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Replication stress and cancer

Replication stress is a source of genomic instability that occurs when the genome is exposed to various stresses, typically during DNA replication[1, 2]. Increased levels of replication stress may occur through, for example, overexpression of oncogenes such as cyclin E, c-MYC or K-Ras [3].

Replication stress is characterised by generation of aberrant replication fork structures containing single-stranded DNA and can manifest in a number of forms (listed 1 to 10 in the figure below)[3, 4]. These stresses slow down or stall DNA polymerase progression and result in DNA polymerisation being uncoupled from the helicase that is unwinding the DNA. The corresponding unrepaired DNA damage that results from such replication stress can result in premature mitosis, and increased mutagenesis, and ultimately lead to the increased genome instability seen in cancer cells [2, 4].

Figure 5: Replication stress-caused DNA damage that can occur during DNA replication

Figure 5: Replication stress-caused DNA damage that can occur during DNA replication

Exploiting replication stress as a therapeutic approach

Excessive replication stress in cancer cells can lead to unsustainable levels of damage, and result in cancer cell death. This has become a target for development of new cancer therapies that could exploit this, and use the increased proliferation rate seen in cancer cells versus normal healthy cells to specifically target fast-growing cancers. This circumvents one of the key limitations of many DNA-damaging cancer therapies, which is their inability to selectively target cancer cells that in turn leads to toxic effects on healthy cells and unwanted adverse effects for patients.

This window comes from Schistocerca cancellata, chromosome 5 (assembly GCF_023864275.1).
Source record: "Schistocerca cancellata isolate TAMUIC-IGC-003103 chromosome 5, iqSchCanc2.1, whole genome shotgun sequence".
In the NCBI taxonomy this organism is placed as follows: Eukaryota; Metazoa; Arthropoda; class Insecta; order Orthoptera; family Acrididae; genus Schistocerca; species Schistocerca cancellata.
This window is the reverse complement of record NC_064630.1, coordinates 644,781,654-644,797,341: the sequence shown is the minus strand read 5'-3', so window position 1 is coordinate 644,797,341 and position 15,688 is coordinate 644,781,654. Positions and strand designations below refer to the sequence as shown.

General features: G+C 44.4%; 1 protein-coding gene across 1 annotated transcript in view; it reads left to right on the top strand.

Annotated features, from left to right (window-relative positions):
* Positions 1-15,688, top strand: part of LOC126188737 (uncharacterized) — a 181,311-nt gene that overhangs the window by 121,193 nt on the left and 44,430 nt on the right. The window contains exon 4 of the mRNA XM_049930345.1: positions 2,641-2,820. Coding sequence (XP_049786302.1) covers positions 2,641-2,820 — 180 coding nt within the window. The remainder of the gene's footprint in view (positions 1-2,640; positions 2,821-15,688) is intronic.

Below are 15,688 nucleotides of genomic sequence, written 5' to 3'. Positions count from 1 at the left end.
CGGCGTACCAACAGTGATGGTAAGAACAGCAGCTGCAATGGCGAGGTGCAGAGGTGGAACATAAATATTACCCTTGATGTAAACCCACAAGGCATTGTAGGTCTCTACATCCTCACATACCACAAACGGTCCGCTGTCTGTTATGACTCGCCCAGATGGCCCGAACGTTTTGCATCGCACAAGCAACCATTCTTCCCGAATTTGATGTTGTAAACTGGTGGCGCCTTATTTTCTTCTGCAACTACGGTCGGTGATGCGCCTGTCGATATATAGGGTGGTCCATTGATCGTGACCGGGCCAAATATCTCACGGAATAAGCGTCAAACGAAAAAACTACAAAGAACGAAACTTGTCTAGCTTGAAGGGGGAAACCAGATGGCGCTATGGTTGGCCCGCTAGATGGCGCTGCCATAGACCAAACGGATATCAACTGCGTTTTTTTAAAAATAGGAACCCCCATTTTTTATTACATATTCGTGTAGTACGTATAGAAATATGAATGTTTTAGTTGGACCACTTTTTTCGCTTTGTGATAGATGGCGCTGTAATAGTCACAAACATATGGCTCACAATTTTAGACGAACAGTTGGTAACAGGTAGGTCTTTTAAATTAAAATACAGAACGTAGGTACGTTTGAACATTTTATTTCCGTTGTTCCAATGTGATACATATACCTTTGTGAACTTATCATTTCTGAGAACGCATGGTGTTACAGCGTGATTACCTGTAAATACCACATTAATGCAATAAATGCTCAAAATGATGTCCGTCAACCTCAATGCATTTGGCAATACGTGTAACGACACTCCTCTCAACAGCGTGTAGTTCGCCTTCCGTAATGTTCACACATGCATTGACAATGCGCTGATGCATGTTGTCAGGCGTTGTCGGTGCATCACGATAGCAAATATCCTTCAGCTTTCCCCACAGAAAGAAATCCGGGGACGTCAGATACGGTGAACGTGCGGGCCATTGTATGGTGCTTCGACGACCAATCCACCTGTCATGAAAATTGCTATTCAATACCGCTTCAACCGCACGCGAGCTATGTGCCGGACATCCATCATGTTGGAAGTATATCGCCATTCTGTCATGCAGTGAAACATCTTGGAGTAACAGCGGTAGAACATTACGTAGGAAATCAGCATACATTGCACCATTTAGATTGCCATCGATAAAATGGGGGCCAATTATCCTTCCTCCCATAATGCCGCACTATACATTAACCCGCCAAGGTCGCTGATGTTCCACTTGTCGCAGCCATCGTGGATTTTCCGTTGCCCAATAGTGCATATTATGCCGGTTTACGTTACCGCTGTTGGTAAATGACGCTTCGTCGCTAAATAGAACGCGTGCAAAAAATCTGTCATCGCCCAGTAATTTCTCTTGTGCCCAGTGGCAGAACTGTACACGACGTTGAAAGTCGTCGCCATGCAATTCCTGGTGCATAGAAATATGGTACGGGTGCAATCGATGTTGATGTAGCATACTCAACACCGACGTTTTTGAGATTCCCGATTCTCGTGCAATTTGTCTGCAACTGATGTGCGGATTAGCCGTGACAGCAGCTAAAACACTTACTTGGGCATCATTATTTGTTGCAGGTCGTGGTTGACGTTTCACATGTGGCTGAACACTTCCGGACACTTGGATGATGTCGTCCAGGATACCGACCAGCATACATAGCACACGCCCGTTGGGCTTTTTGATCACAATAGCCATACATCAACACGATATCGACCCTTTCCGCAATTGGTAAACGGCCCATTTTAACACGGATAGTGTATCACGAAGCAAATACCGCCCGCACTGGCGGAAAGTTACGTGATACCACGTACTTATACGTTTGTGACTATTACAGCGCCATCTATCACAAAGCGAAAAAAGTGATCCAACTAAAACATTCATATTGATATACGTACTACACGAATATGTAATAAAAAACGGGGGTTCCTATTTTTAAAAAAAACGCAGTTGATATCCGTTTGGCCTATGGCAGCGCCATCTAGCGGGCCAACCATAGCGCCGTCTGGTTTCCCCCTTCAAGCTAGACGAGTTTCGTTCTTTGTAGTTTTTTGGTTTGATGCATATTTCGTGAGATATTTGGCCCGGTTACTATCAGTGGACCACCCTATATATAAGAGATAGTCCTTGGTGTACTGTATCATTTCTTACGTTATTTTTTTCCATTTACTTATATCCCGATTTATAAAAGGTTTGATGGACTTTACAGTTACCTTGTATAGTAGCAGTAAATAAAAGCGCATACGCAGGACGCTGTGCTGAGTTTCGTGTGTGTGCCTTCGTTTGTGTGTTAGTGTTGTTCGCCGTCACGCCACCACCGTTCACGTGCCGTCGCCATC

Targeting DNA damage repair mechanisms focuses anticancer therapy specifically on cancer cells that already possess high levels of DNA damage. In this sense, a range of new anticancer therapies that target the DDR pathways are being developed to exploit replication stress in cancer cells [2-4].

Information on selecting patients for treatment with agents targeting DDR and mechanisms of resistance can be found by clicking on the links below:

Click on the links below the references to find out more about targeting DDR in cancer.


  1. Gourley C, Balmana J, Ledermann JA et al. Moving from PARP Inhibition to Targeting DNA Repair and DNA Damage Response in Cancer Therapy. J Clin Oncol 2019; doi: 10.1200/JCO.1218.02050. [Epub ahead of print].
  2. Jeggo PA, Pearl LH, Carr AM. DNA repair, genome stability and cancer: a historical perspective. Nat Rev Cancer 2016; 16: 35-42.
  3. O'Connor MJ. Targeting the DNA Damage Response in Cancer. Mol Cell 2015; 60: 547-560.
  4. Dobbelstein M, Sorensen CS. Exploiting replicative stress to treat cancer. Nat Rev Drug Discov 2015; 14: 405-423.

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